Buying a new home is exciting and perhaps a bit stressful. After looking at too many homes to count, you've found a great house at an acceptable price. But before you make an offer to the seller, take a deep breath and ask your Realtor® the following questions. Asking a few thoughtful questions upfront could save you a lot of stress in the long run.
Why is the homeowner selling?
Is it because they're relocating? Are there loud neighbors next door? Maybe there's a huge new shopping center planned for development across the street? Chances are, the homeowner is moving up to a larger house or moving down to a smaller house.
However, sometimes sellers are motivated to move by external factors that could affect future resale value or livability. If you ask only one question of your agent before submitting an offer, ask this one.
» Quick Tip: Sometimes the seller's realtor will ask for proof of funds in addition to your mortgage pre-approval to make sure you're actually qualified to buy the house.
What is the home's condition?
How old is the roof, furnace, air conditioner, plumbing and electrical units? What improvements, if any, have been made to the house since the seller bought it? If the house has a basement, was it freshly painted or remodeled?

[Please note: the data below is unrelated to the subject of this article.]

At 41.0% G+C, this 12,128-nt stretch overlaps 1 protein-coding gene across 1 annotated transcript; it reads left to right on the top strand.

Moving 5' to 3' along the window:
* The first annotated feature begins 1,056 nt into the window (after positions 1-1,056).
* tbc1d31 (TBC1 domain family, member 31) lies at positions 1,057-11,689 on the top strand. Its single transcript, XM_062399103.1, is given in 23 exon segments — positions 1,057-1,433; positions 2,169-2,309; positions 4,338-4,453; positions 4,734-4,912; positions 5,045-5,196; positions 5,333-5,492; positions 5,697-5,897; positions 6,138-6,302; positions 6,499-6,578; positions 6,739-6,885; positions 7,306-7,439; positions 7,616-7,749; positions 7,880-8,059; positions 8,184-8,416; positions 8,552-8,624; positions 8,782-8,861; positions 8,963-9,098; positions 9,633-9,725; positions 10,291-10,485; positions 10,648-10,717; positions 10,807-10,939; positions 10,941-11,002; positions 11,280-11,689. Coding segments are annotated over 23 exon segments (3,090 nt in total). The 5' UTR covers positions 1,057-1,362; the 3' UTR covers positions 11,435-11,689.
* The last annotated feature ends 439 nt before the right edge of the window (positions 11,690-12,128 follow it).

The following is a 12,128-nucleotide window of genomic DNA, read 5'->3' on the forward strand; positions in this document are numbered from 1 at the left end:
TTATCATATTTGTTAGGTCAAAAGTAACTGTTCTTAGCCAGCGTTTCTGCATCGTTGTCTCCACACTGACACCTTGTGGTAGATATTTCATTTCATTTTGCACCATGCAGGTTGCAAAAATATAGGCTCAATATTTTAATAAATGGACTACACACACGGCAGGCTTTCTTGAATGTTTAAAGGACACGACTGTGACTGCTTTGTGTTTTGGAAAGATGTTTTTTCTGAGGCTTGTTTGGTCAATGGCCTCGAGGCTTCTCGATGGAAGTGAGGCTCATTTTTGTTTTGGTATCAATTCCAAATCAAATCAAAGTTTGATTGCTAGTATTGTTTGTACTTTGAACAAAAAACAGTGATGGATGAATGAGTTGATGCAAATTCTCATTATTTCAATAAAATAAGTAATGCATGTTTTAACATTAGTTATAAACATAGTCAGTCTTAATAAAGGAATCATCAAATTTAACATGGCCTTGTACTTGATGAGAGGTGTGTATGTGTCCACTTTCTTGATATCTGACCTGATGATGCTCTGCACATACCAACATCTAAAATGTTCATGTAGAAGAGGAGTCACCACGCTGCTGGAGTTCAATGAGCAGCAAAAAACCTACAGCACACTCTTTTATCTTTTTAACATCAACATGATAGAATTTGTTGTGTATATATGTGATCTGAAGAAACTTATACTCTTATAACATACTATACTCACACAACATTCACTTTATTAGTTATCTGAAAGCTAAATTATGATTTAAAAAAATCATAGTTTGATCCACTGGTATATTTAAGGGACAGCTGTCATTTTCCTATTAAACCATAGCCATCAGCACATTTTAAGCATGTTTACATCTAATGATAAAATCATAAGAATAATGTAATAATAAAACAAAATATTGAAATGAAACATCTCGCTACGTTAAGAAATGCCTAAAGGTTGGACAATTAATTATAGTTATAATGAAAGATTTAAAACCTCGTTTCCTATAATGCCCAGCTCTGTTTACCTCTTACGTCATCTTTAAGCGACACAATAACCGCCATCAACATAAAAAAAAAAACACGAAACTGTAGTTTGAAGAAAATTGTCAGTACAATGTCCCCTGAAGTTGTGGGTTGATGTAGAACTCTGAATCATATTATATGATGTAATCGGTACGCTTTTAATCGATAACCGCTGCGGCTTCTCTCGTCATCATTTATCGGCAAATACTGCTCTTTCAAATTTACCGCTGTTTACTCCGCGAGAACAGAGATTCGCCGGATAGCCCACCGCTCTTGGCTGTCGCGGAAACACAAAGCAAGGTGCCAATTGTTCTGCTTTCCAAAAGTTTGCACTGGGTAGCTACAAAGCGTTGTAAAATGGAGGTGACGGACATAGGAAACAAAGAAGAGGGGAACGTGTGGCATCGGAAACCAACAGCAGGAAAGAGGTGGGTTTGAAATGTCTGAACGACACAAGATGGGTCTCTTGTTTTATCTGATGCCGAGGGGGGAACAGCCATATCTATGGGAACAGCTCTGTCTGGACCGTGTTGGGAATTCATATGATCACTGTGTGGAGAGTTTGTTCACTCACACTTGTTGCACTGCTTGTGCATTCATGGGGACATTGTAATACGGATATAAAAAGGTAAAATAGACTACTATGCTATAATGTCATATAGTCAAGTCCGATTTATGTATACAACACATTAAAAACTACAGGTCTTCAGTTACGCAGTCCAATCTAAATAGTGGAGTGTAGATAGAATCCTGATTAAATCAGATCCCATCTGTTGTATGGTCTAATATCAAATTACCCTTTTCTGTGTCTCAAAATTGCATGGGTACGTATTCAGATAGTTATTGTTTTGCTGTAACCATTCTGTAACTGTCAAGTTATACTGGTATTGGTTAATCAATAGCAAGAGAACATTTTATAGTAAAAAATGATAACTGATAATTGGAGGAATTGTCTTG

You have to consider the possibility that the seller is covering up a problem, like water seeping through the walls or foundation issues.
Make sure you order a home inspection from an experienced home inspector to identify any potential issues.
Most states require the seller to provide the prospective home buyer with a disclosure form stating any known defects in the home or previous problems that have been corrected or not. Read the seller disclosure carefully. Does it look like an honest representation of the house, or does it appear deceptive?
How long has the home been on the market?
If the house has been on the market for a long time, you'll want to ask your real estate agent why. It may be that the home is overpriced or that a previous deal has fallen through. Regardless, you'll want to know the reason.
Comparative market analysis (CMA)
Ask the Realtor® to prepare a comparative market analysis. The CMA is a detailed report of similar homes offered for sale, homes under contract, recently sold and listings recently expired, canceled or withdrawn. The CMA will give you a good starting point for your offer.
How much is the seller paying for homeowner's insurance?
A simple but significant issue, because the insurance premium is included in your monthly mortgage payment. If the homeowner's insurance premium is exorbitant, the lender may refuse to extend a mortgage on the property because the debt-to-income ratio is out of whack.
Does the seller have a Comprehensive Loss Underwriting Exchange (CLUE) report?
A CLUE report contains information about any insurance claims made on a home within the last seven years. Why is a CLUE report important? A CLUE report will disclose any damage to the home, including flood damage after a storm.
Only the homeowner can request a CLUE report. The seller can obtain a free CLUE report for the home once a year from LexisNexis. The request for the CLUE report can be made online or by calling (866) 312-8076. If a CLUE report cannot be obtained before making an offer, home buyers may want to make their offer contingent upon a clean CLUE report. You might be surprised to know that claims made by the home seller can increase your future insurance rates!